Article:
I’ve told you a few tales about puppy classes and how I tried to liven them up. Some of the things we were asked to do were very boring and, I thought, pointless!
This particular week, I was fifteen weeks old. We had been playing, having a wonderful time, and then it was the part of the evening I disliked. The trainer told our bipeds to get us to sit, or lie down, quietly and to look in our ears, look in our mouths, check our paws and then brush us. Didn’t she know that my biped had already done this at home earlier? It was such a waste of time when there were so many puppies to play with!
I refused to sit. My biped waved the treat near my nose and took it up over my head, but I wasn’t interested in the treat at all. I decided to pull and try to get away, I wanted to play. My biped kept a firm grip on my lead and wouldn’t let me go. I started pulling in different directions. She shortened the lead and kept a firm grip.
The trainer came over, picking her way between all the quiet puppies, and asked, “What’s the matter with Clowie?”
My biped said, “I think she just wants to play.”
The trainer said, “She’s upset about something, maybe she needs a toilet break.”
My biped said that I’d been before we came into class. But the trainer said, “She’s still very young, she probably needs to go again. Take her outside and she’ll soon calm down.”
So, my biped took me outside. I was thrilled and started running around, as far as the lead would allow, with my nose to the ground. My biped spoke to me to get my attention and took me to some grass and walked me around. I was delighted – there were so many interesting smells!
After a few minutes of walking around, my biped took me back into the hall. They had finished the boring part of the evening and the children present were now making a fuss of the puppies. A group of the children saw us come back into the hall and came running over to make a fuss of me. This was wonderful! I was a very tired and contented puppy when we went home.
When the next week arrived, I was naughty the whole time. Then, when it was time to sit quietly and be brushed, I started struggling as hard as I could to get away. I knew I didn’t have to do this boring part of the class – I had got out of it last week! My biped just kept a very firm grip on me and didn’t move. Then I saw the trainer coming over and so I bounced and pulled harder – she’d know what I wanted.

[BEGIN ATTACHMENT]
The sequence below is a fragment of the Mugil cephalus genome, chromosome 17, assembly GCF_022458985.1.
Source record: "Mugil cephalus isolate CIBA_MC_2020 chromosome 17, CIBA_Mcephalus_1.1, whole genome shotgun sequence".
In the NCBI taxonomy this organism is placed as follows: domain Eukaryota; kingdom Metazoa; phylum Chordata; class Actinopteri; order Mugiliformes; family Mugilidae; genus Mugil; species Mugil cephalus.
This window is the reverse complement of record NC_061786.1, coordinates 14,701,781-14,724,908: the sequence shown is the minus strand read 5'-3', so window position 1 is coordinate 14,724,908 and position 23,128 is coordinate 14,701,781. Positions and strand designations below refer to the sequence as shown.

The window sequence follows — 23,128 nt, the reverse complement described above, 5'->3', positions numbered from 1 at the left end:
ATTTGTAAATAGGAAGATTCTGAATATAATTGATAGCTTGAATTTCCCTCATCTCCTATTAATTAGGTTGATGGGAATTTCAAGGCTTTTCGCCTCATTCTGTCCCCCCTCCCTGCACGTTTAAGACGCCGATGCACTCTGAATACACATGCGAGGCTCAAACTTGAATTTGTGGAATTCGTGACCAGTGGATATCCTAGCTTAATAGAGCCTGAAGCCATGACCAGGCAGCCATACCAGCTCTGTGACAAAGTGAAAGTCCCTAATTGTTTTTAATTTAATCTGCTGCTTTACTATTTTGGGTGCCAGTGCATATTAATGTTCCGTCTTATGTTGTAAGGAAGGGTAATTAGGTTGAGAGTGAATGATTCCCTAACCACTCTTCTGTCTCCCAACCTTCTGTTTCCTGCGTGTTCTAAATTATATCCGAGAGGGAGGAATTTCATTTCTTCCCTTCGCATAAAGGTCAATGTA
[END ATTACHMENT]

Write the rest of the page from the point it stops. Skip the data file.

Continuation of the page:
She said, “I think you should take Clowie outside for a toilet break and to calm down.”
She certainly had one part right – I wanted to go outside, it was much more fun! But I wanted to sniff and explore, I didn’t want to calm down and I didn’t need the toilet. My biped, unfortunately, seemed to know exactly what I was thinking! She said, “No, I don’t think so. Last week she was thrilled to get outside and sniff around – to go outside would be rewarding her behaviour.”
The trainer said, “Well, it’s up to you of course, but she’s far too young to see it that way.”
We stayed where we were! I carried on pulling and bouncing and making a fuss, but my biped would not budge. My plan had failed!
I tried again the next week, but I didn’t pull and struggle for quite as long. I settled down for the last minute or so, as I was tired and needed to think. The week after that I gave up struggling even sooner, I needed a new strategy. I decided I should treat this boring part of the evening as a good time to rest and eat some treats, so that I had lots of energy for the part that followed. And the next week I settled down, almost immediately, and allowed myself to be brushed. The trainer came across and said, “Clowie has improved, I hadn’t realised that Pyrenean Mountain Dog puppies could be so determined!”
The trainer was right, we can be very determined, but we’re also bright enough to recognise a lost cause when we see one – even if it takes us a few weeks to do so!
See you next Wednesday!